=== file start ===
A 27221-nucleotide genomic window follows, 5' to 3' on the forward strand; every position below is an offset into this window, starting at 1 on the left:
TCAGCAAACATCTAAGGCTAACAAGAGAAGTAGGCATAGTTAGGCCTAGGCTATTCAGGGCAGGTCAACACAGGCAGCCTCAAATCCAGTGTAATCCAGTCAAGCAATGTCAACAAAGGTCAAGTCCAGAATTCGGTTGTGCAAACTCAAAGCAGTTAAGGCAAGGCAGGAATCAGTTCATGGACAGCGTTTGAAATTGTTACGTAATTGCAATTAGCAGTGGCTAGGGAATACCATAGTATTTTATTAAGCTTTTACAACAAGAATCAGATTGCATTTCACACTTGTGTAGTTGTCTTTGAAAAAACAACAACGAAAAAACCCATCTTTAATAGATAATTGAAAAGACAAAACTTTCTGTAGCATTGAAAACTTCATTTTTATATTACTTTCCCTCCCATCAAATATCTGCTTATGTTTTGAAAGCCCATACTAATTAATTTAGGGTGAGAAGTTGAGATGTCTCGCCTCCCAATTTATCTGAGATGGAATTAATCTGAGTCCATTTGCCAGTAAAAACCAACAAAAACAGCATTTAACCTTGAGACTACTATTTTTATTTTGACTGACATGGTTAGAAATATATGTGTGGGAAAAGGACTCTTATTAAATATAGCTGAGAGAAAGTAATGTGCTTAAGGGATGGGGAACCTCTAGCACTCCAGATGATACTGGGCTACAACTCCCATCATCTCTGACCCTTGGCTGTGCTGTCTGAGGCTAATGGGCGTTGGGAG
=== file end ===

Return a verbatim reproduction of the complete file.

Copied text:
A 27221-nucleotide genomic window follows, 5' to 3' on the forward strand; every position below is an offset into this window, starting at 1 on the left:
TCAGCAAACATCTAAGGCTAACAAGAGAAGTAGGCATAGTTAGGCCTAGGCTATTCAGGGCAGGTCAACACAGGCAGCCTCAAATCCAGTGTAATCCAGTCAAGCAATGTCAACAAAGGTCAAGTCCAGAATTCGGTTGTGCAAACTCAAAGCAGTTAAGGCAAGGCAGGAATCAGTTCATGGACAGCGTTTGAAATTGTTACGTAATTGCAATTAGCAGTGGCTAGGGAATACCATAGTATTTTATTAAGCTTTTACAACAAGAATCAGATTGCATTTCACACTTGTGTAGTTGTCTTTGAAAAAACAACAACGAAAAAACCCATCTTTAATAGATAATTGAAAAGACAAAACTTTCTGTAGCATTGAAAACTTCATTTTTATATTACTTTCCCTCCCATCAAATATCTGCTTATGTTTTGAAAGCCCATACTAATTAATTTAGGGTGAGAAGTTGAGATGTCTCGCCTCCCAATTTATCTGAGATGGAATTAATCTGAGTCCATTTGCCAGTAAAAACCAACAAAAACAGCATTTAACCTTGAGACTACTATTTTTATTTTGACTGACATGGTTAGAAATATATGTGTGGGAAAAGGACTCTTATTAAATATAGCTGAGAGAAAGTAATGTGCTTAAGGGATGGGGAACCTCTAGCACTCCAGATGATACTGGGCTACAACTCCCATCATCTCTGACCCTTGGCTGTGCTGTCTGAGGCTAATGGGCGTTGGGAG